Chinese Communities

21) Chinese Joss House

Life On The 1850s Goldfields - Not Easy For Chinese

Various Chinese societies (e.g. the Sze Yap) tried to help their fellow "strangers in a strange land", so that they could be seen to conform with European standards. These attempts to "fit in" were difficult given the backdrop of the rough conditions and often unruly early Australian gold rush days life.

In spite of this, the Chinese people were the target of prejudiced and racist attitudes and outright persecution by both European gold miners and the Australian Government of the time. The Chinese people were usually regarded as pagans and an inferior race, and were often unfairly blamed for many things not of their doing. For example, outbreaks of disease were often blamed on the Chinese.

During the Mogo gold rush days on the NSW South Coast, Chinese lived at Chinaman's Point on the Clyde River (Batemans Bay) for mutual protection, and travelled by boat across the Clyde River to "Latta's Point" and the Mogo Goldfields.

Very few Europeans were prepared to praise the Chinese for their adaptability, dignity, hard work and honesty. Overall, they were resented as much for their hard work and success as their different culture. All too often, this resentment flared into overt violence.

Life Even More Difficult With Bushranger Robberies

Bushrangers, such as the Clarke gang, robbed the Chinese as readily as they robbed the Europeans. The following newspaper article gives an interesting insight into legal proceedings on the Australian goldfields.

ROBBERY UNDER ARMS. - Article Sydney Morning Herald (NSW 16 Aug 1867)

William Bruce was indicted for that he did on the 9th July, 1866, near Braidwood, being armed, assault one Kong Ah, a Chinaman, and rob him of one scarf pin, one saddle, and six papers, the property of the said Kong Ah.

The prisoner pleaded not guilty and was defended by Messrs. Dalley and C. J. Manning, instructed by Mr Joseph Leary. The Solicitor-General prosecuted for the Crown.

Tho only evidence against the prisoner was that given by the prosecutor Kong Ah, a Chinaman, who being sworn by the blowing out of a match, and interrogated through an interpreter, deposed that he was a gold-digger, and that on the evening of the 9th July, I866, he left Braidwood for Jembaicumbene, and when he had reached a place known as the Big-hill, about three miles from Braidwood, he was stopped by an armed man with black whiskers, and by the prisoner, who was also armed. Those men took him off the road, and while the prisoner searched him the other man held a revolver to his head. They kept him in the bush for about half an hour, and then let him go. They took from him a scarf pin, which, finding that it was not gold they threw away, a number of invoices, which they tore up, and a saddle. The witness swore positively to the prisoner's identity.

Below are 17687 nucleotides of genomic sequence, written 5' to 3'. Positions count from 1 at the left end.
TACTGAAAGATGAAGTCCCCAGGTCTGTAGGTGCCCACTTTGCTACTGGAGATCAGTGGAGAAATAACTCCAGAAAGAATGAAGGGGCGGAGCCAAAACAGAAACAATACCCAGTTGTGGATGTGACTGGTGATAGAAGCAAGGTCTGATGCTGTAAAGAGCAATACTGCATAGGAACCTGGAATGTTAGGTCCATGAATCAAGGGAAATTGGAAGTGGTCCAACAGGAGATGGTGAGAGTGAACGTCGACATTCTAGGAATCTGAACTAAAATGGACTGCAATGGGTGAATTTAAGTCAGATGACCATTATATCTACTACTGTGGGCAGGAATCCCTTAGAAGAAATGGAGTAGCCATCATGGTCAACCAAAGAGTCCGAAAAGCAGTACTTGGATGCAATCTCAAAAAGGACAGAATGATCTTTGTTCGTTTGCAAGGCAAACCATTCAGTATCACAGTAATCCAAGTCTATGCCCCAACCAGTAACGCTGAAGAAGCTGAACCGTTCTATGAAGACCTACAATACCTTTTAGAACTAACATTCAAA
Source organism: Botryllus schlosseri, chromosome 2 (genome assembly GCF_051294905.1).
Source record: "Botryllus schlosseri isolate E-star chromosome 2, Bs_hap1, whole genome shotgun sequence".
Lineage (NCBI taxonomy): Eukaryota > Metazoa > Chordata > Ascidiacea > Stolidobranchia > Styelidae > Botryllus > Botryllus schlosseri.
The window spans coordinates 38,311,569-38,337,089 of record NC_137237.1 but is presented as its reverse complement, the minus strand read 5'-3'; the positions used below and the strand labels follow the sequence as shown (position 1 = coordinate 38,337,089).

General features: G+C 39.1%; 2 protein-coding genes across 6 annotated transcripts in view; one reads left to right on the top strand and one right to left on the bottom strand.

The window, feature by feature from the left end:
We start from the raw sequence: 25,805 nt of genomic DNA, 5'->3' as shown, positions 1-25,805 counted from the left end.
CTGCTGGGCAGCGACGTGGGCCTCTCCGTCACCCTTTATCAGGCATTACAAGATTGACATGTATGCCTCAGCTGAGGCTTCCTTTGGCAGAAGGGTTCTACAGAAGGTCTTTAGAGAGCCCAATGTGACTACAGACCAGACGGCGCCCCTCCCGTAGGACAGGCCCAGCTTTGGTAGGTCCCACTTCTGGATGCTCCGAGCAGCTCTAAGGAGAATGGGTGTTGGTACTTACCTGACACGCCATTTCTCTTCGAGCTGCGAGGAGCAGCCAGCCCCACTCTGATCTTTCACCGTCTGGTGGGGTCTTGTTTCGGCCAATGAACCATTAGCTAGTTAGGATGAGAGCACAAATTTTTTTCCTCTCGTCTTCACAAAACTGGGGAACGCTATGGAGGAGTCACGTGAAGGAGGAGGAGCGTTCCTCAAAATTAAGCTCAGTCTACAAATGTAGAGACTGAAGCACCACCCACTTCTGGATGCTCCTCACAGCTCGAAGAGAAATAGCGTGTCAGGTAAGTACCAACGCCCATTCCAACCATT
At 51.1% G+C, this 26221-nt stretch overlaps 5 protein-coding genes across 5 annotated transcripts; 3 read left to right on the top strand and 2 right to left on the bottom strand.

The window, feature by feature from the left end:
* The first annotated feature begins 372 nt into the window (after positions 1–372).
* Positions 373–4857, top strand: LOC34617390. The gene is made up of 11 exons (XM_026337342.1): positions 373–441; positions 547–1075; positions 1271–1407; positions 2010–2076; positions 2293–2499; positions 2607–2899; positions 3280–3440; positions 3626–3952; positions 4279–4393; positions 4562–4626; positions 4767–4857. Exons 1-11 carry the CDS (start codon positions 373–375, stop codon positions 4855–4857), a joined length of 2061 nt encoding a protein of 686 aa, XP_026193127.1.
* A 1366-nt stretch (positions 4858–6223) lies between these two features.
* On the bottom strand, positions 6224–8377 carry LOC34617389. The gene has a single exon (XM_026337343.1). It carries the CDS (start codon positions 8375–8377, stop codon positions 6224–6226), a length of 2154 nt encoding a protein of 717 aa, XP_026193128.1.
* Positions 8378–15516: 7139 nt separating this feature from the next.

For the defence a man named Roach was called who de- posed, that he resided with his father on the Molonglo River, that he went to the prisoner's house on the 8th July, 1866, after two working bullocks, which, on the following day, the prisoner assisted him to drive for about four miles along the road - and that the prisoner's house was forty miles from Braidwood. This evidence tended to show that the prisoner could not have reached the place where Kong Ah was robbed on the evening of the 9th July. Constables Woodlands and Byrne were also called, and they proved that Tommy Clarke, the outlaw, lately executed, resembled the prisoner in face ; that Pat Connell had large bushy black whiskers; and that at the period when Kong Ah was robbed Pat Connell and Tommy Clarke were in partnership.

Mr. DALLEY addressed the jury for the defence, the SOLICITOR-GENERAL replied, his HONOR summed up, and the jury, after deliberating for two hours and ten minutes, returned a verdict of "Not guilty."

There being another charge against the prisoner he was remanded.

The Court adjourned at twenty minutes before 8 o'clock p.m. until 10 o'clock to-morrow (Friday) morning.

Ah Lamb, Ah Fooh, Cong Hay, John Ah Yoke and Ah Cooee were also held prisoners by the bushranger gang.